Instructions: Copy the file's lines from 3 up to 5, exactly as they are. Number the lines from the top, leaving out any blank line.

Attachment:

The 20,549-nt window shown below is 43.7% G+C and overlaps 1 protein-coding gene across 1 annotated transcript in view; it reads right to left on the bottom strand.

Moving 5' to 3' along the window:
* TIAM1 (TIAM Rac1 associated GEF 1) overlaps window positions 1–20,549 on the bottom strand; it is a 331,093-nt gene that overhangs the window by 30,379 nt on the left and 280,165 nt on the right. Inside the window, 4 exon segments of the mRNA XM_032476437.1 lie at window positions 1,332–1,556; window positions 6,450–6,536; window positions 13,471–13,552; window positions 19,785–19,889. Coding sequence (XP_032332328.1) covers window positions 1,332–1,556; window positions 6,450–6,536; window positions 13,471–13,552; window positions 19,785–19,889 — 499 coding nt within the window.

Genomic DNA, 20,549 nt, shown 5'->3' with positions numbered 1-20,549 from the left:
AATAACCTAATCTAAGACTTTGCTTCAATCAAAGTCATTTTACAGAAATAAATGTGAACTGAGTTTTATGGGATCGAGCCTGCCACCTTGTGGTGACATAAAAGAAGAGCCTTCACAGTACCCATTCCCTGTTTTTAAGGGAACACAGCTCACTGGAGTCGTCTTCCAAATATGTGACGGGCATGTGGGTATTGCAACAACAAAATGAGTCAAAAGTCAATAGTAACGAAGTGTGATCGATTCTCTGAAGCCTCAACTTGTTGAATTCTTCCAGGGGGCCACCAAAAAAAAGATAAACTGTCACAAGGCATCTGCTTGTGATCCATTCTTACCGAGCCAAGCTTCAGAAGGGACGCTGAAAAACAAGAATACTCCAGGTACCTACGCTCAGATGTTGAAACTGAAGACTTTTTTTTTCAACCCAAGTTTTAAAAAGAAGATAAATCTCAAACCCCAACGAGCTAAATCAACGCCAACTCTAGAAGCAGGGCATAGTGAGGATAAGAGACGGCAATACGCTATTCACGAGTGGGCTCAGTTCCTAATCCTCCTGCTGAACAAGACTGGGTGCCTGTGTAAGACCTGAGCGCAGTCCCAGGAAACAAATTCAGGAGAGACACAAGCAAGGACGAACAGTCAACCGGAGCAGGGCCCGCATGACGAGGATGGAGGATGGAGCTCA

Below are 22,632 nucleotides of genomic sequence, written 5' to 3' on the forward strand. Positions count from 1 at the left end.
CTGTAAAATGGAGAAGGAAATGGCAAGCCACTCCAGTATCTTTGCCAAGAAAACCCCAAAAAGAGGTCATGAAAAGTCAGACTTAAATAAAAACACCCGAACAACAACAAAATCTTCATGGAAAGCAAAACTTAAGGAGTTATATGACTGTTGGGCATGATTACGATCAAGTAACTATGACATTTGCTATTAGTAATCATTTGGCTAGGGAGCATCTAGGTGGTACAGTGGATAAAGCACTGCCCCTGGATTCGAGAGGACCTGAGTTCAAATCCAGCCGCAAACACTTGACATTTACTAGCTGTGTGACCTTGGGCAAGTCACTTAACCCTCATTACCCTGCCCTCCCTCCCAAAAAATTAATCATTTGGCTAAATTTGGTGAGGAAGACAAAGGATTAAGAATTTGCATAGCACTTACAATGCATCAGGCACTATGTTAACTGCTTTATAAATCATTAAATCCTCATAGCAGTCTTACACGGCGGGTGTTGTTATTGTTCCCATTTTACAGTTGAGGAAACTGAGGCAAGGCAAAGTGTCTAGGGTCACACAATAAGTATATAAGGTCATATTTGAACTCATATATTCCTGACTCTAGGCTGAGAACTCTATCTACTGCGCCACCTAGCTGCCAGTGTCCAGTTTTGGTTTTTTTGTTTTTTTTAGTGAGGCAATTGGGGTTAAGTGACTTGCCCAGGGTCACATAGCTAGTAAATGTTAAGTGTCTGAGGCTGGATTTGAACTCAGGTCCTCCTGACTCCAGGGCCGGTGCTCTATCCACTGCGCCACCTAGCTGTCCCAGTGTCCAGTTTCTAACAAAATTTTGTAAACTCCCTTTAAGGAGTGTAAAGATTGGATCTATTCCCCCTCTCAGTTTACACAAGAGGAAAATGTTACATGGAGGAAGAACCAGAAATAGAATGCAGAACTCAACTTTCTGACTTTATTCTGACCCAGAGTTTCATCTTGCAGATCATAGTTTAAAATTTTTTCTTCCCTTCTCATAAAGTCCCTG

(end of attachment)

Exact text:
* TIAM1 (TIAM Rac1 associated GEF 1) overlaps window positions 1–20,549 on the bottom strand; it is a 331,093-nt gene that overhangs the window by 30,379 nt on the left and 280,165 nt on the right. Inside the window, 4 exon segments of the mRNA XM_032476437.1 lie at window positions 1,332–1,556; window positions 6,450–6,536; window positions 13,471–13,552; window positions 19,785–19,889. Coding sequence (XP_032332328.1) covers window positions 1,332–1,556; window positions 6,450–6,536; window positions 13,471–13,552; window positions 19,785–19,889 — 499 coding nt within the window.

Genomic DNA, 20,549 nt, shown 5'->3' with positions numbered 1-20,549 from the left:
AATAACCTAATCTAAGACTTTGCTTCAATCAAAGTCATTTTACAGAAATAAATGTGAACTGAGTTTTATGGGATCGAGCCTGCCACCTTGTGGTGACATAAAAGAAGAGCCTTCACAGTACCCATTCCCTGTTTTTAAGGGAACACAGCTCACTGGAGTCGTCTTCCAAATATGTGACGGGCATGTGGGTATTGCAACAACAAAATGAGTCAAAAGTCAATAGTAACGAAGTGTGATCGATTCTCTGAAGCCTCAACTTGTTGAATTCTTCCAGGGGGCCACCAAAAAAAAGATAAACTGTCACAAGGCATCTGCTTGTGATCCATTCTTACCGAGCCAAGCTTCAGAAGGGACGCTGAAAAACAAGAATACTCCAGGTACCTACGCTCAGATGTTGAAACTGAAGACTTTTTTTTTCAACCCAAGTTTTAAAAAGAAGATAAATCTCAAACCCCAACGAGCTAAATCAACGCCAACTCTAGAAGCAGGGCATAGTGAGGATAAGAGACGGCAATACGCTATTCACGAGTGGGCTCAGTTCCTAATCCTCCTGCTGAACAAGACTGGGTGCCTGTGTAAGACCTGAGCGCAGTCCCAGGAAACAAATTCAGGAGAGACACAAGCAAGGACGAACAGTCAACCGGAGCAGGGCCCGCATGACGAGGATGGAGGATGGAGCTCA